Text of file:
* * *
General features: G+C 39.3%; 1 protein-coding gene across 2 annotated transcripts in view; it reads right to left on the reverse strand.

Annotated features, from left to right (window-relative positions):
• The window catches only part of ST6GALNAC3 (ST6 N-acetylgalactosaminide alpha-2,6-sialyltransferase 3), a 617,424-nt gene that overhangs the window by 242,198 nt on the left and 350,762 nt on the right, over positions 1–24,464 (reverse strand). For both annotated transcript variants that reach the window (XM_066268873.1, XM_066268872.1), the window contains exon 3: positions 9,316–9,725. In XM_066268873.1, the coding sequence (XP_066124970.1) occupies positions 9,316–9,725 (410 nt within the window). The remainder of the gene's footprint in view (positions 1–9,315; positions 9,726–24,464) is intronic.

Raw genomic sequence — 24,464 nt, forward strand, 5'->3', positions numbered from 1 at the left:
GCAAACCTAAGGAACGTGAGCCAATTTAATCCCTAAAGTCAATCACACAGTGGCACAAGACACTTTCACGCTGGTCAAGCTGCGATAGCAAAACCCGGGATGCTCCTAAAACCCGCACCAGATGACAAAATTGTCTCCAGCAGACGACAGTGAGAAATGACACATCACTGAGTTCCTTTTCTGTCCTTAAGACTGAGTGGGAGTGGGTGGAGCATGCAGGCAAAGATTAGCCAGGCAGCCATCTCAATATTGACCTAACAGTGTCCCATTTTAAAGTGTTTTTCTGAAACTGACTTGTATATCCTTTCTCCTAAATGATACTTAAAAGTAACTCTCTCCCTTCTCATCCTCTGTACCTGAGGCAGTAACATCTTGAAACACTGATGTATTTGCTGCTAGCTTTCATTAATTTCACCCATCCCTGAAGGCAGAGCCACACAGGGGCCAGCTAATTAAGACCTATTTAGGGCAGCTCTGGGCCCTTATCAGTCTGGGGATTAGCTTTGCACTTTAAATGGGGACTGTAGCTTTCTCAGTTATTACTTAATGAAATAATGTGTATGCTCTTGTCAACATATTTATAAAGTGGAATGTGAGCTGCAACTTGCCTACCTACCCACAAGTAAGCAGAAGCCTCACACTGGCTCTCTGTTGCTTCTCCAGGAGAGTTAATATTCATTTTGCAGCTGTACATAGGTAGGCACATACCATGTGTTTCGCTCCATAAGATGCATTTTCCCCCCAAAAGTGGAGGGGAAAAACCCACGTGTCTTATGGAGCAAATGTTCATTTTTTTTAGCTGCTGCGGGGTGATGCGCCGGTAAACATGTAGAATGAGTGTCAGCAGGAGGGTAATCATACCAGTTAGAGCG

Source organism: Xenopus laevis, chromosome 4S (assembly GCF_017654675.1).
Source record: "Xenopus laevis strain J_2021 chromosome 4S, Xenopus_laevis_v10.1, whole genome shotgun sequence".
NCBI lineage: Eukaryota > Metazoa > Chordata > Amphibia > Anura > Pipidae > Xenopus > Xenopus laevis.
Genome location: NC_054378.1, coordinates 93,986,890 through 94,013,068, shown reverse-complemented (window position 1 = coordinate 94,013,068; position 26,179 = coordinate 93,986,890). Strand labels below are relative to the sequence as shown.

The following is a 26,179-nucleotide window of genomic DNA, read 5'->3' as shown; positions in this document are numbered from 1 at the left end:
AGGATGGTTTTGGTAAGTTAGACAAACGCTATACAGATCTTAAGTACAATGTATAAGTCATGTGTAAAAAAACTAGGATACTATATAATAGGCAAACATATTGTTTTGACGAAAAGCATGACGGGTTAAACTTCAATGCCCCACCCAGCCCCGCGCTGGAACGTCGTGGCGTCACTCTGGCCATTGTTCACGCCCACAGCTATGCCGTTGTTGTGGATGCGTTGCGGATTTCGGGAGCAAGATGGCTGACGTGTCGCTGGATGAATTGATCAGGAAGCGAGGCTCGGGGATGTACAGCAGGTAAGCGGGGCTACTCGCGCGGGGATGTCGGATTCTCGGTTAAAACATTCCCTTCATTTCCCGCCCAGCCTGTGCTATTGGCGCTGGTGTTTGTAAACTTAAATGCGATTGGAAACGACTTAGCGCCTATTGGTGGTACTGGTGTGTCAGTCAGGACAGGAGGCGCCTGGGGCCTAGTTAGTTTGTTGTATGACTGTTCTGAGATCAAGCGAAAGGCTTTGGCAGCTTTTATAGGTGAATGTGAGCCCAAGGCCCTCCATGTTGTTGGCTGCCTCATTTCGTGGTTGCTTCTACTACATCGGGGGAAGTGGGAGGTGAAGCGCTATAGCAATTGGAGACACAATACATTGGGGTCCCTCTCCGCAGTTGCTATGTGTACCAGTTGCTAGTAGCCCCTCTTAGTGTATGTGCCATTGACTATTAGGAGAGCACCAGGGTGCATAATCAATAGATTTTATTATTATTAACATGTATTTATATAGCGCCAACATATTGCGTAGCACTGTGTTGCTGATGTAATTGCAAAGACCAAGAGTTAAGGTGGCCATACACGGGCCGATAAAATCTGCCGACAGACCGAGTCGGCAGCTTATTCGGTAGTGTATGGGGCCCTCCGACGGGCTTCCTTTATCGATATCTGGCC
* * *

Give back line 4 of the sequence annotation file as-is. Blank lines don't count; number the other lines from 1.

Raw genomic sequence — 24,464 nt, forward strand, 5'->3', positions numbered from 1 at the left: